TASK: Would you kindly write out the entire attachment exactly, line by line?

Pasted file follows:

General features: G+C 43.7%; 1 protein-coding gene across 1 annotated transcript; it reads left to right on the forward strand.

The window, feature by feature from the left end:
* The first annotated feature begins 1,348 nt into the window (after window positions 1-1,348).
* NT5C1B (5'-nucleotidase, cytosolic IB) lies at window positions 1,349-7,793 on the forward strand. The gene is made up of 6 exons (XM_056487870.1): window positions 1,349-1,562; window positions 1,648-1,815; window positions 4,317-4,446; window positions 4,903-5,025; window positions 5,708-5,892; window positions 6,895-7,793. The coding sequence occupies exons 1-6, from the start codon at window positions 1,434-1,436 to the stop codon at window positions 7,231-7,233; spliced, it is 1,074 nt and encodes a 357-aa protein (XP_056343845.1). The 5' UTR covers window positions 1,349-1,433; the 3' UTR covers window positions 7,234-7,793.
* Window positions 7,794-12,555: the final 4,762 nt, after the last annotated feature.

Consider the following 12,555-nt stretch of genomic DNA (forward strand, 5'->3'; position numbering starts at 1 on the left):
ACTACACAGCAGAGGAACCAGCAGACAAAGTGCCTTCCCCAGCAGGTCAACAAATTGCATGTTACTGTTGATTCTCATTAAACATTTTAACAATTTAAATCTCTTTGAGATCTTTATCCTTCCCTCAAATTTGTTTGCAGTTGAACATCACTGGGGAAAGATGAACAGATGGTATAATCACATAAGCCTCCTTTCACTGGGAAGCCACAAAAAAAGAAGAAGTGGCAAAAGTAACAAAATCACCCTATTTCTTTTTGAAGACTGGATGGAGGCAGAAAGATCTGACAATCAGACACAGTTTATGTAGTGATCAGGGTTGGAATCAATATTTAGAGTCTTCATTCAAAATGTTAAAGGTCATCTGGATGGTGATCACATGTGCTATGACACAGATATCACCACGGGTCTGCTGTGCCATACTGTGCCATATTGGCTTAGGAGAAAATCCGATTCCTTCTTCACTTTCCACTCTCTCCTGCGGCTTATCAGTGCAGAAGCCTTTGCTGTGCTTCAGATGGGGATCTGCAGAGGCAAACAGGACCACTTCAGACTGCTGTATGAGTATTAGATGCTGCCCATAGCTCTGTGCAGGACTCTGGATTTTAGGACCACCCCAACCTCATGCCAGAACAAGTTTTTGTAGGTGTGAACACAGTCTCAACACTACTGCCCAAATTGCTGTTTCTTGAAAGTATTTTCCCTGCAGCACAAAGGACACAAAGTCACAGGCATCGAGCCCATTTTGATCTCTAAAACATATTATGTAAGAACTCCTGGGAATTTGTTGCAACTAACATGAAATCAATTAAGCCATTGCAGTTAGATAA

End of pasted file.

General features: G+C 43.7%; 1 protein-coding gene across 1 annotated transcript; it reads left to right on the forward strand.

The window, feature by feature from the left end:
* The first annotated feature begins 1,348 nt into the window (after window positions 1-1,348).
* NT5C1B (5'-nucleotidase, cytosolic IB) lies at window positions 1,349-7,793 on the forward strand. The gene is made up of 6 exons (XM_056487870.1): window positions 1,349-1,562; window positions 1,648-1,815; window positions 4,317-4,446; window positions 4,903-5,025; window positions 5,708-5,892; window positions 6,895-7,793. The coding sequence occupies exons 1-6, from the start codon at window positions 1,434-1,436 to the stop codon at window positions 7,231-7,233; spliced, it is 1,074 nt and encodes a 357-aa protein (XP_056343845.1). The 5' UTR covers window positions 1,349-1,433; the 3' UTR covers window positions 7,234-7,793.
* Window positions 7,794-12,555: the final 4,762 nt, after the last annotated feature.

Consider the following 12,555-nt stretch of genomic DNA (forward strand, 5'->3'; position numbering starts at 1 on the left):
ACTACACAGCAGAGGAACCAGCAGACAAAGTGCCTTCCCCAGCAGGTCAACAAATTGCATGTTACTGTTGATTCTCATTAAACATTTTAACAATTTAAATCTCTTTGAGATCTTTATCCTTCCCTCAAATTTGTTTGCAGTTGAACATCACTGGGGAAAGATGAACAGATGGTATAATCACATAAGCCTCCTTTCACTGGGAAGCCACAAAAAAAGAAGAAGTGGCAAAAGTAACAAAATCACCCTATTTCTTTTTGAAGACTGGATGGAGGCAGAAAGATCTGACAATCAGACACAGTTTATGTAGTGATCAGGGTTGGAATCAATATTTAGAGTCTTCATTCAAAATGTTAAAGGTCATCTGGATGGTGATCACATGTGCTATGACACAGATATCACCACGGGTCTGCTGTGCCATACTGTGCCATATTGGCTTAGGAGAAAATCCGATTCCTTCTTCACTTTCCACTCTCTCCTGCGGCTTATCAGTGCAGAAGCCTTTGCTGTGCTTCAGATGGGGATCTGCAGAGGCAAACAGGACCACTTCAGACTGCTGTATGAGTATTAGATGCTGCCCATAGCTCTGTGCAGGACTCTGGATTTTAGGACCACCCCAACCTCATGCCAGAACAAGTTTTTGTAGGTGTGAACACAGTCTCAACACTACTGCCCAAATTGCTGTTTCTTGAAAGTATTTTCCCTGCAGCACAAAGGACACAAAGTCACAGGCATCGAGCCCATTTTGATCTCTAAAACATATTATGTAAGAACTCCTGGGAATTTGTTGCAACTAACATGAAATCAATTAAGCCATTGCAGTTAGATAA